Philippine Air Force has been racking up the honors in previous leagues and tournaments - and in their first foray in the Philippine Baseball League, the Lawin took flight and soared. Air Force mounted a huge seven-run lead after the third inning to completely take the fight out of the Thunderz All Star squad and take the 2019 PBL Open title, 7-4, last Sunday at Rizal Memorial Baseball Stadium. Veteran national team pitcher Romeo Jasmin was virtually unbreachable throughout the match. Despite allowing nine hits in the seven innings played, the former Adamson University standout anchored his defense in stranding eight men at the bases. After a scoreless first frame, the white-shirts broke through Aids Bernardo with consecutive hits before Junmar Diarao punched in a two-RBI single to take a 2-0 lead. Jonjon Robles then drove in another hit to send Diarao home to end the frame at 3-0. In the third inning, PAF pulled away after scoring four more runs capitalizing on the errors of the Thunderz shortstops. Robles got his second hit of the day as he put the game out of reach at 7-0. National team pitchers, playing outfield this match, paced the orange-shirts' offense as Vlads Eguia ended at 2-on-3 hitting and Jerome Yenson had a hit and two runs. In the bronze medal match, the Adamson Soaring Falcons consolidated their Group B win over groupmates and UAAP rivals National University Bulldogs, 4-2. Right fielder Patrick Espinosa had a perfect 3-of-3 batting as Lexter Carandang finished with 2-of-3 hitting and scoring two of these four runs......»»

Category: sportsSource:  abscbnRelated NewsJun 24th, 2019

About face: US routs Trinidad 6-0 in Gold Cup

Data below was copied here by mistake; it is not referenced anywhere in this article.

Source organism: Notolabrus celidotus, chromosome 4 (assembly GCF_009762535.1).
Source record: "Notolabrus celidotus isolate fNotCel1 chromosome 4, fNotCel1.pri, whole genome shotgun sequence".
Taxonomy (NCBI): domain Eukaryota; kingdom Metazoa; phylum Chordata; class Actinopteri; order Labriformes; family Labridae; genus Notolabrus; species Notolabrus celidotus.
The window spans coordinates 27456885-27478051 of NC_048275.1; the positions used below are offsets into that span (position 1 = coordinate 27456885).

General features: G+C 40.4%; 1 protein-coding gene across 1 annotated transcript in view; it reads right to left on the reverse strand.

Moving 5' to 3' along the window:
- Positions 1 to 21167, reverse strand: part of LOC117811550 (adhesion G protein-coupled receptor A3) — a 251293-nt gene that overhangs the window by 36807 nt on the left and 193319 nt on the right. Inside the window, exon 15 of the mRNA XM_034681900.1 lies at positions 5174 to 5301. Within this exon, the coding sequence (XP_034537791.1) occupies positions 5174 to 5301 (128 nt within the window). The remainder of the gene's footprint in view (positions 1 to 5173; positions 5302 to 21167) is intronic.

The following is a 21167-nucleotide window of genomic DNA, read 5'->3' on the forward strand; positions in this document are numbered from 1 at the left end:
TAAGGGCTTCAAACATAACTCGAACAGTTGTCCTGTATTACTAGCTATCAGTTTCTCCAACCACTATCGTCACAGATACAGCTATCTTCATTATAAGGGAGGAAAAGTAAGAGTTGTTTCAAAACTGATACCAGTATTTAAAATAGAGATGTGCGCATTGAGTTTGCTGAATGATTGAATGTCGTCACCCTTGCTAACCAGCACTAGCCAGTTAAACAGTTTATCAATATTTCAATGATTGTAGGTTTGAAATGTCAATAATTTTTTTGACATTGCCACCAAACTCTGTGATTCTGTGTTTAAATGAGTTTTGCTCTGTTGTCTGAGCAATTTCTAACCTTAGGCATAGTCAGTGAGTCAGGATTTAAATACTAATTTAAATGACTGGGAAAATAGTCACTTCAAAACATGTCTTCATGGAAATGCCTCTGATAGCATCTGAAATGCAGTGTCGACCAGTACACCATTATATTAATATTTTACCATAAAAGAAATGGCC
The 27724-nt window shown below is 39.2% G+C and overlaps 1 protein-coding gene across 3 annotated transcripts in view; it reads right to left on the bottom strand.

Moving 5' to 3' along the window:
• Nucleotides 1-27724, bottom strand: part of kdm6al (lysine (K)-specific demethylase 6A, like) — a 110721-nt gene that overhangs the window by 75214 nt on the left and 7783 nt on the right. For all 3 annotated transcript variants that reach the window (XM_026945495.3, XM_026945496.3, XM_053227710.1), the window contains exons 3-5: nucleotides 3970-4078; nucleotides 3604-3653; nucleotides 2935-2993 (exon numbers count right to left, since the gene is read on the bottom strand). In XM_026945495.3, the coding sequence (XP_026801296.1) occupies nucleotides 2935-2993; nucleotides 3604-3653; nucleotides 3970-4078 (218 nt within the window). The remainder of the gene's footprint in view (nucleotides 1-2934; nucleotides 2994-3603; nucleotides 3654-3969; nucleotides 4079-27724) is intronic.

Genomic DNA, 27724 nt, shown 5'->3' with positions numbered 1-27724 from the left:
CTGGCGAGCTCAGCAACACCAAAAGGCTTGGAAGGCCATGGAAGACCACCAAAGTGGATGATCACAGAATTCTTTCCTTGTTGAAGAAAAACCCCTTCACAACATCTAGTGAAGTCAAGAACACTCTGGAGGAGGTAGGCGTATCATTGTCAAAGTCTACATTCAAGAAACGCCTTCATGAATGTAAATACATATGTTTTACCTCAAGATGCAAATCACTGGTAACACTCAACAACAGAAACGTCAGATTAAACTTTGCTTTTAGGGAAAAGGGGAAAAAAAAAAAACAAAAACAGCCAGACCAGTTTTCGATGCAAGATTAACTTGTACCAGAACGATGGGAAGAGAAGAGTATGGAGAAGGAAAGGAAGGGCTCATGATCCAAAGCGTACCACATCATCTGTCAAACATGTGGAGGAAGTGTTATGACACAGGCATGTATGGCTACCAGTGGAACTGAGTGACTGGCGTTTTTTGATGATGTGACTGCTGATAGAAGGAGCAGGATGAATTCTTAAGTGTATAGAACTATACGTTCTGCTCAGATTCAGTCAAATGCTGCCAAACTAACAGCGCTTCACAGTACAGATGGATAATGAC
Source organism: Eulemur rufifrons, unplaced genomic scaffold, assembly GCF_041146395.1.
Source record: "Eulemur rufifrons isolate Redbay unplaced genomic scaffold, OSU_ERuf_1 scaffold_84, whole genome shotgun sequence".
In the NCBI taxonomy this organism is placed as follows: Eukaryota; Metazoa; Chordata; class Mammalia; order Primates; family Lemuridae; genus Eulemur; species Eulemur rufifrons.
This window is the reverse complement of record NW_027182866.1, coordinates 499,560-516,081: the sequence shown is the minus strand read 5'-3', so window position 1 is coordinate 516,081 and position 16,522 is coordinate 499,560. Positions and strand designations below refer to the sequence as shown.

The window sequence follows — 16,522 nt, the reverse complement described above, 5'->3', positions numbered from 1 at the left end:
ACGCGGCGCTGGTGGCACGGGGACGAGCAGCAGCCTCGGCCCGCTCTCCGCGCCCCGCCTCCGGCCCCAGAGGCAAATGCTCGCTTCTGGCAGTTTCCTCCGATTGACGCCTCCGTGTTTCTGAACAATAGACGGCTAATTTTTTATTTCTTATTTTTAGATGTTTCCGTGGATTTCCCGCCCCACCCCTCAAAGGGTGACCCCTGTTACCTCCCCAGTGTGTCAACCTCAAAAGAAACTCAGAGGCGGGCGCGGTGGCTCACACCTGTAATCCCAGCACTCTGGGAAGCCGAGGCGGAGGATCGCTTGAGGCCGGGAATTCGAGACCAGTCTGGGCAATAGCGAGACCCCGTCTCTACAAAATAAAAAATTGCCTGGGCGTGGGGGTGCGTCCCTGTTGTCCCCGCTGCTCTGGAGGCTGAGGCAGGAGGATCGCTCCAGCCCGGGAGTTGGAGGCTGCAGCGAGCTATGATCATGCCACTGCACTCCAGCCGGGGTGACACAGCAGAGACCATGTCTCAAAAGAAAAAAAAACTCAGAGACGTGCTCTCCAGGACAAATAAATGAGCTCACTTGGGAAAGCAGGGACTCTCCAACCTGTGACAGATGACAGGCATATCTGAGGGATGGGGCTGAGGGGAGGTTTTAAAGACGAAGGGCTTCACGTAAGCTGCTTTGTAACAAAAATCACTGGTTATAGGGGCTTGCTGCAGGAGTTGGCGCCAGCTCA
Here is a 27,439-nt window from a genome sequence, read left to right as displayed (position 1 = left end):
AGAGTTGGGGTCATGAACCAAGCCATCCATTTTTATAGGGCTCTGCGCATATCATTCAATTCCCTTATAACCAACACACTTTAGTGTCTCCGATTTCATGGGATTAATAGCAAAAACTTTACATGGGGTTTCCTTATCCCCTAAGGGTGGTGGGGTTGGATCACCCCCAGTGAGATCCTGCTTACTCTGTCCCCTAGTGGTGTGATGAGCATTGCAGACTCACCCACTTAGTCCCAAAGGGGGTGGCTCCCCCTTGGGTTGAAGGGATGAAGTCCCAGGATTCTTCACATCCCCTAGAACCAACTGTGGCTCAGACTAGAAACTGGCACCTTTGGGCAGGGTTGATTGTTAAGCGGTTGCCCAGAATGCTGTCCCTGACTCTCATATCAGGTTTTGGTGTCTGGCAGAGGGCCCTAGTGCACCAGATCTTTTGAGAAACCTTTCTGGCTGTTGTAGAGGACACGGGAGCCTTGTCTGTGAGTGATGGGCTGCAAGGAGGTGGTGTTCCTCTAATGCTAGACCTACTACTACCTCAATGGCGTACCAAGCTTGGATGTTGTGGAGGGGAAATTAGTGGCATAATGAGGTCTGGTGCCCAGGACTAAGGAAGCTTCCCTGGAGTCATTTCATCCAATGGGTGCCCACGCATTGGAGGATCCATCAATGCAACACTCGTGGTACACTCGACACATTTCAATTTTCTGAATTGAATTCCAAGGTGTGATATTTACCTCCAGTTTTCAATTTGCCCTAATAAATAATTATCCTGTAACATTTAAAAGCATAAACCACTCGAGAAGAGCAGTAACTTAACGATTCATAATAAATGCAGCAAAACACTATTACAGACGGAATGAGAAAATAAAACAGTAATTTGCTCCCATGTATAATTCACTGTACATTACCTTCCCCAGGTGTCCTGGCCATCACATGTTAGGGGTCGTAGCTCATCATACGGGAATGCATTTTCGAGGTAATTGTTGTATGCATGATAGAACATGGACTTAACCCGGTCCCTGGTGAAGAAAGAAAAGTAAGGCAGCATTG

By Tom Withers, Associated Press CLEVELAND (AP) — The only embarrassment and shame was felt on the other side. Two years later, the U.S. soccer team turned the tables on Trinidad and Tobago. Gyasi Zardes scored two goals in a three-minute span, Christian Pulisic added one during a five-goal barrage in the second half and the Americans unloaded on their nemesis in a 6-0 blowout in the CONCACAF Gold Cup on Saturday night, earning a small dose of revenge over the team that handed them a nightmarish loss in 2017. Aaron Long scored his first two international goals — one with his head, the other off his chest — and Paul Arriola scored as the U.S. tallied five times in 25 minutes while cruising to its second shutout this week and advancing to the quarterfinals in Philadelphia on June 30. It was the first matchup between the U.S. and Trinidad and Tobago since Oct. 10, 2017, when the Americans, needing only a tie to qualify for the 2018 World Cup, lost 2-1 to the Soca Warriors. The embarrassing defeat snapped a streak of seven straight World Cup appearances by the Americans and triggered a top-to-bottom overhaul of the men's program, which has operated in the imposing shadow of the powerful U.S. women, seeking their fourth world title in France. There would be no repeat performance by this revamped U.S. team, which is determined to win back global respect. "Every time we step on the field we want to make a statement," said Zardes, who just missed getting a third goal. "We're trying to change the way the world views American soccer." The Americans posted their most lopsided win since beating Honduras 6-0 in a World Cup qualifier on March 24, 2017, when Pulisic, who took over this game in the second half, also scored and had a pair of assists. But while much of the pre-game talk centered on the U.S. getting payback, the Americans insist they've put the past behind them. "For us, we advance to the next round," coach Gregg Berhalter said. "That's important. Our focus was to prepare for this game knowing that if we'd be able to go to the next round. That was the focus of the group. Trinidad was in our way." Not anymore. With the U.S. leading 1-0 on Long's goal in the 41st minute, Zardes scored from right in front shortly after U.S. goalkeeper Zack Steffen made a diving save to stop Trinidad from tying a match the Americans dominated. Michael Bradley chipped the ball from the left side to a charging Nick Lima, who headed the ball to Zardes in front. The American striker only had to guide it by Trinidad keeper Marvin Phillip in the 65th minute. Two minutes later, Zardes buried a hard shot from the left side for his 10th international goal and second two-goal game for the Americans. Zardes nearly completed a hat trick, but his low shot from up top in the 70th minute hit the left upright. Next up for the Americans is a matchup with Panama on Wednesday in Kansas City, Kansas. The Panamanians improved to 2-0 in Group D of the 16-team tournament with a 4-2 win over Guyana, also clinching a quarterfinal berth. On a picture-perfect night along the shores of Lake Erie, the American team controlled possession and tempo while thoroughly outplaying T&T, which was blanked 2-0 by Panama in its opening match and was eliminated. The Soca Warriors were content to sit back and let the U.S. attack, hoping to spring counters. They nearly connected in the 61st minute as Cordell Cato eluded three defenders on the right side and hit teammate Levi Garcia in stride. But Garcia's shot was high and wide, a close call that prompted a collective gasp from the U.S. faithful. "Big moment," Trinidad coach Dennis Lawrence said. "When you get in that position, you have to put that away." Lawrence was upset with how his team collapsed following the U.S. team's second goal. "How can you play so good for 65 minutes and then so awful for the last 25?" he said, repeating his postgame message to his players. "We have to learn to stand up and fight. We lost focus and we paid the price." Berhalter stuck with the same starting lineup he used in the opener over Guyana but gave the captain's arm band to Steffen for the first time. Bradley captained the Americans in the opening 4-0 win over Guyana. Long, who plays in the MLS for the New York Red Bulls, put the U.S. ahead off a beautiful feed from the left side by Pulisic. Shortly after the U.S. was awarded a free kick, the Americans kept pressing and maintained possession in Trinidad's half before Pulisic spotted Long inside the 6-yard-box and delivered an arching pass to the forward, who left his feet, connected and drove the ball past a sprawling Phillip. The score touched off a flag-waving celebration behind the goal by red-white-and blue clad U.S. fans, who have been anxiously awaiting their team's chance at some redemption. After a 20-month wait, they got a little......»»